The main keynote of all the agreements which provide for the exchange of the tax information consists in compliance of the claims made with the legislation of the respective state. It is to be noted that such tax claims may not comply with the tax norms of the state which the query is made to, and such a situation may happen anytime. So, the question arises who and at what expense will check the compliance of the tax claims with the national legislation of the country which asks for assistance?


Most G20 states haves got lists of foreign debtors, and the opening up opportunities as regards cooperation within the frameworks of the OECD Convention on Mutual Administrative Aid in Tax Matters permit to suggest that in the near future those debts may be recovered. However, it cannot be said that signing of the multilateral Convention alone will ensure promptly all the procedures for organization of the exchange of the information. All the states will have to develop and sign between themselves additional protocols which specify not only the procedures for rendering mutual assistance, but also those for observing tax confidentiality as such procedures are formulated differently in each contracting state.


Application of the Convention for taxpayers will result in the situation that if a company has got tax debts in one state, while its assets are situated in other states which are member-states of the Convention the tax authorities will have a real opportunity to use enforcement measures, for example, imposition of attachment on the property which is situated in the territory of another country. Interestingly, the Convention permits to recover tax debts not only from resident-companies of the contracting states, but also from tax debtors of the third countries if such tax debtors have got tax debts and assets in countries which are member-states of the Convention.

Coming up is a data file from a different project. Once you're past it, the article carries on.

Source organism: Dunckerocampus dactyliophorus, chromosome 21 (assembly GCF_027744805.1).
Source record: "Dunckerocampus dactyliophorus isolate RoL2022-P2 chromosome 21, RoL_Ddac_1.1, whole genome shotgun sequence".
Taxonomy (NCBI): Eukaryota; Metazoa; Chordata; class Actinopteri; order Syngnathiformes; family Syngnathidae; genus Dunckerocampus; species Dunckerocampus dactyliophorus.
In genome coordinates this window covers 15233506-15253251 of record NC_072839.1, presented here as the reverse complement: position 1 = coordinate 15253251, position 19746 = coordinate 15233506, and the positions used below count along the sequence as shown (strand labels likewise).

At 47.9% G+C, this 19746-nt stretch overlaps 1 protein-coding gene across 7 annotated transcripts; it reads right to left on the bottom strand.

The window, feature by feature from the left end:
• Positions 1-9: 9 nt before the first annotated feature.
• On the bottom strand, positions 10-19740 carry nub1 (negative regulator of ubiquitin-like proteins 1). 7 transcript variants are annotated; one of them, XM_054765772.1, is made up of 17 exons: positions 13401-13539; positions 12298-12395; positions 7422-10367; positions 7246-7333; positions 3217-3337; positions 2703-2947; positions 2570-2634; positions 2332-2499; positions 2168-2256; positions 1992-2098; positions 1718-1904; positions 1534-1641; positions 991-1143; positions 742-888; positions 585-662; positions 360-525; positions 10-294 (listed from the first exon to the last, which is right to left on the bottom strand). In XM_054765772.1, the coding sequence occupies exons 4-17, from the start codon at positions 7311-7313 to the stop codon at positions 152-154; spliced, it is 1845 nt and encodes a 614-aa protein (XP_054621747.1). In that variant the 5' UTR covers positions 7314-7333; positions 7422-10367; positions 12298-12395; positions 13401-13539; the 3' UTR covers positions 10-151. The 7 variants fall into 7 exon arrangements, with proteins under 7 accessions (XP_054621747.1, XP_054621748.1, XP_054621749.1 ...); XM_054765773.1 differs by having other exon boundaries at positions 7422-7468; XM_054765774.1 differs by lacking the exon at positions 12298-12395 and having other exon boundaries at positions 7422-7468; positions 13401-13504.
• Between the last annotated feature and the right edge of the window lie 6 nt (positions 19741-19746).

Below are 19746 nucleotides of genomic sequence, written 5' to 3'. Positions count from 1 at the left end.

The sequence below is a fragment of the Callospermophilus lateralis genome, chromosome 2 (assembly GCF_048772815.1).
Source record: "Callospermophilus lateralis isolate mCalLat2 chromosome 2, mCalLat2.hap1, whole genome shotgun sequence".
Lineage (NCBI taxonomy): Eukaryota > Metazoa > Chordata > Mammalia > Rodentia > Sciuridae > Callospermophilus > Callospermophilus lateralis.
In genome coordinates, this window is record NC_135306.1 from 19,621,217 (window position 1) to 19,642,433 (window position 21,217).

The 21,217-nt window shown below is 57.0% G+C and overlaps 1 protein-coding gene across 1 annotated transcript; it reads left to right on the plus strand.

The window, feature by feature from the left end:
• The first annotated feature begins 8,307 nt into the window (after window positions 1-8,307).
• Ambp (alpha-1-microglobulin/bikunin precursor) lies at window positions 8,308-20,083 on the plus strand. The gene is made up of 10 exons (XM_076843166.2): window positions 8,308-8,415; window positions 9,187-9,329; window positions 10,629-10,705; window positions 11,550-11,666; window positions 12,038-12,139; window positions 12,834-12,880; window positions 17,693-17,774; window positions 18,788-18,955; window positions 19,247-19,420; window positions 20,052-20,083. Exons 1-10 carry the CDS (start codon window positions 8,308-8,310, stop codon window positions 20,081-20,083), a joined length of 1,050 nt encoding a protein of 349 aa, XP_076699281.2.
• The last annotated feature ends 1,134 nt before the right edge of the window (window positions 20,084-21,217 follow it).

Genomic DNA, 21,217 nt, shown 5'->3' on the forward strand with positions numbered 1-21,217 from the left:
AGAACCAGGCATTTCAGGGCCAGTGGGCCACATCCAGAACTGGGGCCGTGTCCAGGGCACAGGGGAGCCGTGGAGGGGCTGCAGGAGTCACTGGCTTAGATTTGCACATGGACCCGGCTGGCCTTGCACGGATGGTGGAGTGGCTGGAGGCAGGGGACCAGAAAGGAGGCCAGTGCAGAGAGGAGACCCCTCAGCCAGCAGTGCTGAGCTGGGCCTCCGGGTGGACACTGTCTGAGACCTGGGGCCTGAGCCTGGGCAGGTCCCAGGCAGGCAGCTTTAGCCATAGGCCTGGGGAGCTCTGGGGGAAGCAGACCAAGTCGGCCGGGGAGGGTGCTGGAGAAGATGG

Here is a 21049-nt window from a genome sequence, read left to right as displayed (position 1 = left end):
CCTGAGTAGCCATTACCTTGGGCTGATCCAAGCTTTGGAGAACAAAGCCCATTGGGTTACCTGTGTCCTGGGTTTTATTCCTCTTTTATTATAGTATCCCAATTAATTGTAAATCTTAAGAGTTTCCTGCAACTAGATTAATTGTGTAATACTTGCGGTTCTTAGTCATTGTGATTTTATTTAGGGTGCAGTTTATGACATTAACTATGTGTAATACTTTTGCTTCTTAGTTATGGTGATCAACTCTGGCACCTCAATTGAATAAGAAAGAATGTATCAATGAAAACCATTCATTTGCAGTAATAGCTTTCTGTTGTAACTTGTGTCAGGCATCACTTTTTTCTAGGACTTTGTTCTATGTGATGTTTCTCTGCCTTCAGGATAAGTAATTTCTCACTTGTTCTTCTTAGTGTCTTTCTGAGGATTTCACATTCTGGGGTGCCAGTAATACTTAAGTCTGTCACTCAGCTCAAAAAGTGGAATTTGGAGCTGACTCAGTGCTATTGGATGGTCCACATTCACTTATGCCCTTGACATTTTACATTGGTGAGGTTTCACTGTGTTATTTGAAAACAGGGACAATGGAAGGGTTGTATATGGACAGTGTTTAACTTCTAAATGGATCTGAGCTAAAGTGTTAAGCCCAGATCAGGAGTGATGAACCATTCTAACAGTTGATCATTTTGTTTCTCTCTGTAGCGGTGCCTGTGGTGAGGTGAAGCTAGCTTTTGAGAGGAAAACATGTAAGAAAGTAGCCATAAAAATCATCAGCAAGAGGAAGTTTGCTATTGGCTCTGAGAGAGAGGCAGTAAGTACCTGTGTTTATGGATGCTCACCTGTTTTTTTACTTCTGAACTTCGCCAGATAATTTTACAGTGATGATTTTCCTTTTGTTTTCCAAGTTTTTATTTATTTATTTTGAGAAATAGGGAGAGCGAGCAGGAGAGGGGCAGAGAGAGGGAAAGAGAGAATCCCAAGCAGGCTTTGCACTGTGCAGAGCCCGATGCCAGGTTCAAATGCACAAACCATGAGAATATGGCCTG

The Russian tax legislation may participate in the Convention only within the frameworks of the institutions and notions which have their definitions in it. Many aspects of the international taxation, such as a detailed and expanded definition of the tax resident as regards companies and individuals (not only in the previous, but also in future periods), controlling foreign companies and other have failed so far to have their adequate definitions in the Tax Code of the Russian Federation. Undoubtedly, a lack of such definitions will diminish efficiency of Russia's participation in the international tax exchange. Under some circumstances, such problems may cause damage to Russian taxpayers which do business abroad and, vice versa, due to a legal vacuum create a favorable regime for foreigners in Russia. However, even in such conditions Russian companies which have branches abroad will be able to adjust the distribution of income and expenditure within the frameworks of mirror adjustments when examined by tax authorities. It means that the Russian tax authorities will have to take into account the already paid taxes abroad or their foreign counterparts will have to adjust reduction of the tax liabilities, accordingly. However, all the opportunities the Convention provides may remain only on paper unless Russia's internal procedures for application thereof have been developed.

N.Yu. Kornienko, PhD (Law), Head of the Tax System Development Department